Course Hero. "The Second Sex Study Guide." Course Hero. 5 Oct. 2017. Web. 13 Dec. 2018. <https://www.coursehero.com/lit/The-Second-Sex/>.
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(Course Hero, 2017)
Course Hero. "The Second Sex Study Guide." October 5, 2017. Accessed December 13, 2018. https://www.coursehero.com/lit/The-Second-Sex/.
Course Hero, "The Second Sex Study Guide," October 5, 2017, accessed December 13, 2018, https://www.coursehero.com/lit/The-Second-Sex/.
Simone de Beauvoir
Completed in 1949, The Second Sex is a contemporary text, and its compelling argument still new. Simone de Beauvoir—working across disciplines in the social sciences, psychoanalysis, history, biology, philosophy, and anthropology—challenges ideas about the relationship between the terms masculine and feminine, or male and female, introducing the sensible yet surprising notion that the terms are not opposites. Instead, she argues that alterity characterizes the relation between the terms and between the sexes.
By alterity—a word derived from the same root as alternate and alternative—Beauvoir points to the definitive differences that characterize the relationship between these two closely related terms. Although, biologically, male and female complement each other and have sometimes been seen as two parts of a whole, they are not opposites. They are related by difference. Beauvoir traces the history of the woman's body—distinctively different from the history of the man's body—as a means of examining the subordination of women over time. Domination in this text is the patriarchal prerogative in which women are complicit. The text attempts to answer how and why women are complicit in their own oppression and why female is the second sex. No writer has ever taken quite this approach, either before or after Beauvoir.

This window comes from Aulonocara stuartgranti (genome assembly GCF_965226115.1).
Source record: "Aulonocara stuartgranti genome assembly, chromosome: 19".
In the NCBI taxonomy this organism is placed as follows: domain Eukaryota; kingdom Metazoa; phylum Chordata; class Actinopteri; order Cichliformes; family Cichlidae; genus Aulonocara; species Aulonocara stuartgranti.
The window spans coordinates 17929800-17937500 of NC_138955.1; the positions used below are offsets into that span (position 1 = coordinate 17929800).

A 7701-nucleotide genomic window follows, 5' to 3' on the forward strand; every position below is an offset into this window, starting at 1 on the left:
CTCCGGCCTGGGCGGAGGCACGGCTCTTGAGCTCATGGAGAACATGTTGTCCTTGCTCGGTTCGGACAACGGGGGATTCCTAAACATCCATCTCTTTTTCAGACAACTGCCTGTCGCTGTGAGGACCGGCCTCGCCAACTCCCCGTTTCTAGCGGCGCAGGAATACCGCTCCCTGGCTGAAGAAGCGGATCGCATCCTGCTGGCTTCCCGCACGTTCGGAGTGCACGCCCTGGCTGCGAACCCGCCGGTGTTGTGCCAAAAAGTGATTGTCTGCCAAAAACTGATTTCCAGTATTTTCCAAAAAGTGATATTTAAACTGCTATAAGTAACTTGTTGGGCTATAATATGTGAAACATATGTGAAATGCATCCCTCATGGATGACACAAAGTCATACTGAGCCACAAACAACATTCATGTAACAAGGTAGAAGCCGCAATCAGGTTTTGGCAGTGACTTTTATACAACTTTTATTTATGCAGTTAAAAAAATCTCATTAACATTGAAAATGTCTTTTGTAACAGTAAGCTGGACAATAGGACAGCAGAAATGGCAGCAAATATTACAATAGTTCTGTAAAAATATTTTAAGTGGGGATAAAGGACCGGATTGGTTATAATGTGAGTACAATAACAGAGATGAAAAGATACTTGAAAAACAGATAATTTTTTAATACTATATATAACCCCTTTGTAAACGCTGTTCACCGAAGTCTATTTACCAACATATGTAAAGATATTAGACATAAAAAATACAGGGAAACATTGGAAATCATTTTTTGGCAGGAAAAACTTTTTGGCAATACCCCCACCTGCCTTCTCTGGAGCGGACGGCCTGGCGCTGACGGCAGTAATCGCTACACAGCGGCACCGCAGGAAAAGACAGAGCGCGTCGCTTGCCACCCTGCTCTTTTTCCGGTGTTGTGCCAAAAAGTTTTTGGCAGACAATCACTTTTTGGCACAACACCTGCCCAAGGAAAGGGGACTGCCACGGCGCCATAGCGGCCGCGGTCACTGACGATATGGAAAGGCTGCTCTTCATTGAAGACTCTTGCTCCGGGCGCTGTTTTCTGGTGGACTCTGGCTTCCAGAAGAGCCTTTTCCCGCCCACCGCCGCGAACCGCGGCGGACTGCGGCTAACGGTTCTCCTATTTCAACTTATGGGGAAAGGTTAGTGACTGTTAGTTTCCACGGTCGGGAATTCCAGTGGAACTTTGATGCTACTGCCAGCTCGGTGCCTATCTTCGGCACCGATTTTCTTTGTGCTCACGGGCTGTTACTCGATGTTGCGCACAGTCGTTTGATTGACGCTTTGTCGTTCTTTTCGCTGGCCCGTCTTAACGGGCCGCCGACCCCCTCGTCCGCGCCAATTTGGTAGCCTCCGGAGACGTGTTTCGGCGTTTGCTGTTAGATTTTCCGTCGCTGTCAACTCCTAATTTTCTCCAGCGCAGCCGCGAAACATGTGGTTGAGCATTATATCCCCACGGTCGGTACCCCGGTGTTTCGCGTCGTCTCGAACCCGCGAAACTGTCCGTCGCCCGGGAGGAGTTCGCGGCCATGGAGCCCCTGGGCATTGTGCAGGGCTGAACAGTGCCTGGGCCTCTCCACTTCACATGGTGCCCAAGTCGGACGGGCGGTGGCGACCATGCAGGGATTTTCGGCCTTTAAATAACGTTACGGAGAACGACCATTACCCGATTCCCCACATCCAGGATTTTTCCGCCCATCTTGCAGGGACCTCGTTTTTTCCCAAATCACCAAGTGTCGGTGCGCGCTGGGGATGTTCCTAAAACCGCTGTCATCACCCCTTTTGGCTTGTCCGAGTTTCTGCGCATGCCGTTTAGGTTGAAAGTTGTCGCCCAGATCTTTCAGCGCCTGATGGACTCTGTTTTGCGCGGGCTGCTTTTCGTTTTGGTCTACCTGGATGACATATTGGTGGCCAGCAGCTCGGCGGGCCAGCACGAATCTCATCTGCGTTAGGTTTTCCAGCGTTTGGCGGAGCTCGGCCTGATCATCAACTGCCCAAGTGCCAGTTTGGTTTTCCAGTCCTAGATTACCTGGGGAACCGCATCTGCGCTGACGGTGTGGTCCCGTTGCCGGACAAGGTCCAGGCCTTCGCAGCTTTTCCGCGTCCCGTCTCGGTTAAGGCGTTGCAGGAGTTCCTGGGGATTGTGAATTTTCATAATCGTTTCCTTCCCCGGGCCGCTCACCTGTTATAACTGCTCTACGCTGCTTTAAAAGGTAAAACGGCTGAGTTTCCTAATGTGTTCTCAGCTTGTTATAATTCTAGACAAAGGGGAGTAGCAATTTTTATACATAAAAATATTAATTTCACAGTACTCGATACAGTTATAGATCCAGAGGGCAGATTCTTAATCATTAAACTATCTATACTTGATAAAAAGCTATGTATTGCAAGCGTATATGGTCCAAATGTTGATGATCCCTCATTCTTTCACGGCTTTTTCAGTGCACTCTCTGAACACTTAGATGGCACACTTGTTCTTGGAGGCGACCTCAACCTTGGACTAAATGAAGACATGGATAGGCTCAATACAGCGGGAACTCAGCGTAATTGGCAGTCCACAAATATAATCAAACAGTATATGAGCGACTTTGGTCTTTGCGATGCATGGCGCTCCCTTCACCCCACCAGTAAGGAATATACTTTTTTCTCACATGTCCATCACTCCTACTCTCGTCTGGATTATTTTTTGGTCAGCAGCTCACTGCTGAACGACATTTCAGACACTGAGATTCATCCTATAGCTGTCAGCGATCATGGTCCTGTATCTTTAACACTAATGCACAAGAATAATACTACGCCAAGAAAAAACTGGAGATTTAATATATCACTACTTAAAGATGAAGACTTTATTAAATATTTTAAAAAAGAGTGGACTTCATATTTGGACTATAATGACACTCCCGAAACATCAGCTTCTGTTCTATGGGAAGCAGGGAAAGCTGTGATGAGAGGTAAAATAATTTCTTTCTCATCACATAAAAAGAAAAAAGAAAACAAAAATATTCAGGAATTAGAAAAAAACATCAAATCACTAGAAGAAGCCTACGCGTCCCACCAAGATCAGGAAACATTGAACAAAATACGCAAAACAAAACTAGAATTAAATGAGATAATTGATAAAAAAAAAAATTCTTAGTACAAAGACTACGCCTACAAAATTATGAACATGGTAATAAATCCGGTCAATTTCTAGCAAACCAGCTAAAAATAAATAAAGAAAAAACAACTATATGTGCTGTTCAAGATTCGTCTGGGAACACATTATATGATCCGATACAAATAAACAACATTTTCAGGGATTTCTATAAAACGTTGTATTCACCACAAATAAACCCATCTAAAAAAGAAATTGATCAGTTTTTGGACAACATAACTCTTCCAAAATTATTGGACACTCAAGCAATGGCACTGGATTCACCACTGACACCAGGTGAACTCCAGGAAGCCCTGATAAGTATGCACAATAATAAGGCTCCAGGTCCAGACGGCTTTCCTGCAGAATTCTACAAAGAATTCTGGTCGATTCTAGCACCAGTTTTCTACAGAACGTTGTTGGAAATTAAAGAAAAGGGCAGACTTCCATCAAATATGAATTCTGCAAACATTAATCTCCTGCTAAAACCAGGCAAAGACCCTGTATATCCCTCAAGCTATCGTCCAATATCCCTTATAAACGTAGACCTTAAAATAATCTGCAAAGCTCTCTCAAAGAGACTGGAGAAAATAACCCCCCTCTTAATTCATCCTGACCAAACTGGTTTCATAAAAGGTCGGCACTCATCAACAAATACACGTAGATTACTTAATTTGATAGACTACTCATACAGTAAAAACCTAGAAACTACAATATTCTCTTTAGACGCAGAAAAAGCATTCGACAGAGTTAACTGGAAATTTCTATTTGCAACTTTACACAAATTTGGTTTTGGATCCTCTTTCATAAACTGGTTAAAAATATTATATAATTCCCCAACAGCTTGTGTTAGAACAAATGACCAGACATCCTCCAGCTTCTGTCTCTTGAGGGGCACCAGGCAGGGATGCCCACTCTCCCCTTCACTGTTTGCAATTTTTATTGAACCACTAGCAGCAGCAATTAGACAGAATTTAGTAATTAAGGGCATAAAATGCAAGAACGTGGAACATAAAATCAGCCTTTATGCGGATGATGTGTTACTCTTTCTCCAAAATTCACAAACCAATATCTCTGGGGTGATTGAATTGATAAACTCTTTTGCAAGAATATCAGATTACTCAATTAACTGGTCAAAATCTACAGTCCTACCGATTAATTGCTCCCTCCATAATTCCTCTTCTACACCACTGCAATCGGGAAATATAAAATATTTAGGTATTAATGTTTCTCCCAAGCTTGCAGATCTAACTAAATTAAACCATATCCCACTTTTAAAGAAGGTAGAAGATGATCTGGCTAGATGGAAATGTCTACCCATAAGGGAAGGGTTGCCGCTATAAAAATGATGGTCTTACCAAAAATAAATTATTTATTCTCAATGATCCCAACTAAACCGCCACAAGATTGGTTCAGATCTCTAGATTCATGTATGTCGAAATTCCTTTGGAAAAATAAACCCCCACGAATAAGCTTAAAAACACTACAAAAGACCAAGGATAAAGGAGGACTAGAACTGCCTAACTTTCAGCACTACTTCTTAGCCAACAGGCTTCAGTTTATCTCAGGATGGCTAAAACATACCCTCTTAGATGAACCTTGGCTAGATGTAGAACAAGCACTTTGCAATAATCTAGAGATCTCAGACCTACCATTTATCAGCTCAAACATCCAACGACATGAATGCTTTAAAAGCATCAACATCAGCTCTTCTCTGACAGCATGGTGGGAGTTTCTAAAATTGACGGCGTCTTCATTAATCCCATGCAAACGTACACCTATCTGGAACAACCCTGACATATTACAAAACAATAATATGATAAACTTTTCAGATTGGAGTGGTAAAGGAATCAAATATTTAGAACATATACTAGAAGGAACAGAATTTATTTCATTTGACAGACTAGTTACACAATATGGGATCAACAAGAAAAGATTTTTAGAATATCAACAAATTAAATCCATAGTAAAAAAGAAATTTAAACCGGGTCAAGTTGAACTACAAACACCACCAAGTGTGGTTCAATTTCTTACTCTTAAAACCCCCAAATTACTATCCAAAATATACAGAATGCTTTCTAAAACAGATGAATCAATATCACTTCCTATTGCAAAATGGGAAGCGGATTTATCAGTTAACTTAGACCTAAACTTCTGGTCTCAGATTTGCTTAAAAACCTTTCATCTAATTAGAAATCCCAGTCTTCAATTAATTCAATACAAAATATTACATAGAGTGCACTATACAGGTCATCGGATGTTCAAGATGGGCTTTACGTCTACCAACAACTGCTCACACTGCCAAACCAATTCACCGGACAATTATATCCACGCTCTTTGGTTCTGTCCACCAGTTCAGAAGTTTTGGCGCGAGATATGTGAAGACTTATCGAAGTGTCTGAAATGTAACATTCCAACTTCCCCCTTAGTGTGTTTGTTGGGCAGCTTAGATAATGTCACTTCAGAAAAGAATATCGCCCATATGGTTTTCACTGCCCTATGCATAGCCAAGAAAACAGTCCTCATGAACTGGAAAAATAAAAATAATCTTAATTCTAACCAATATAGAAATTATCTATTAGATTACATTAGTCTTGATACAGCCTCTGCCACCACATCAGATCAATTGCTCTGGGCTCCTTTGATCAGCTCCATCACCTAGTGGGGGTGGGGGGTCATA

It is important to keep in mind that in the years (1946–49) in which Beauvoir labored on this text, the sex/gender distinction in 21st-century usage was not appreciated, nor were the range of sexualities that might have influenced the number in her title. Still, the commentary here addresses the 21st-century reader despite shifting attitudes and practices.
The Second Sex is written in the second person. In her use of direct address, Beauvoir sometimes appears to be speaking to an audience of like-minded women, while her scholarly narratives, her wit, confidence, and determination address all of humankind.
The Second Sex refers to the secondary place of women in relation to a world population nearly equally divided between men and women. There are not, nor have there been in human history, two "first"—or equal—sexes.
This study guide and infographic for Simone de Beauvoir's The Second Sex offer summary and analysis on themes, symbols, and other literary devices found in the text. Explore Course Hero's library of literature materials, including documents and Q&A pairs.